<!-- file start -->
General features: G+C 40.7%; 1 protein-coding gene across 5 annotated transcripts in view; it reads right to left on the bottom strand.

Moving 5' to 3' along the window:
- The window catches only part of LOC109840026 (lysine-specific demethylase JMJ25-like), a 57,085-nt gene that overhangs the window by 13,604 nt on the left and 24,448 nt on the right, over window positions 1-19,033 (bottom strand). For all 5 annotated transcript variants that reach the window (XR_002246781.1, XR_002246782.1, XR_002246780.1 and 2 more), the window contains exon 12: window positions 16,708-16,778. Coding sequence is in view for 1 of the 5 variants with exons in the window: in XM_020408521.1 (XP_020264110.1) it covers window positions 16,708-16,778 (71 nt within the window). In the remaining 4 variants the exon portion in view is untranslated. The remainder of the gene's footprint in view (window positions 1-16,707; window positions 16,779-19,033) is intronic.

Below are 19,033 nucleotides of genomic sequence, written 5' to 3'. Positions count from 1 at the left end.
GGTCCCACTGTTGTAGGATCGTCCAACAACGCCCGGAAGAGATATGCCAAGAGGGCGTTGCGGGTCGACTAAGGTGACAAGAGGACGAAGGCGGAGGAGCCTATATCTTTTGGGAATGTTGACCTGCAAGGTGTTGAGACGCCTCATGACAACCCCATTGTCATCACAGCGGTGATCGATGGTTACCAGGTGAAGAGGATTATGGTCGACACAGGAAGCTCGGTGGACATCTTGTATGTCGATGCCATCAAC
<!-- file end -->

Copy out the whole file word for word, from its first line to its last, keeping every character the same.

General features: G+C 40.7%; 1 protein-coding gene across 5 annotated transcripts in view; it reads right to left on the bottom strand.

Moving 5' to 3' along the window:
- The window catches only part of LOC109840026 (lysine-specific demethylase JMJ25-like), a 57,085-nt gene that overhangs the window by 13,604 nt on the left and 24,448 nt on the right, over window positions 1-19,033 (bottom strand). For all 5 annotated transcript variants that reach the window (XR_002246781.1, XR_002246782.1, XR_002246780.1 and 2 more), the window contains exon 12: window positions 16,708-16,778. Coding sequence is in view for 1 of the 5 variants with exons in the window: in XM_020408521.1 (XP_020264110.1) it covers window positions 16,708-16,778 (71 nt within the window). In the remaining 4 variants the exon portion in view is untranslated. The remainder of the gene's footprint in view (window positions 1-16,707; window positions 16,779-19,033) is intronic.

Below are 19,033 nucleotides of genomic sequence, written 5' to 3'. Positions count from 1 at the left end.
GGTCCCACTGTTGTAGGATCGTCCAACAACGCCCGGAAGAGATATGCCAAGAGGGCGTTGCGGGTCGACTAAGGTGACAAGAGGACGAAGGCGGAGGAGCCTATATCTTTTGGGAATGTTGACCTGCAAGGTGTTGAGACGCCTCATGACAACCCCATTGTCATCACAGCGGTGATCGATGGTTACCAGGTGAAGAGGATTATGGTCGACACAGGAAGCTCGGTGGACATCTTGTATGTCGATGCCATCAAC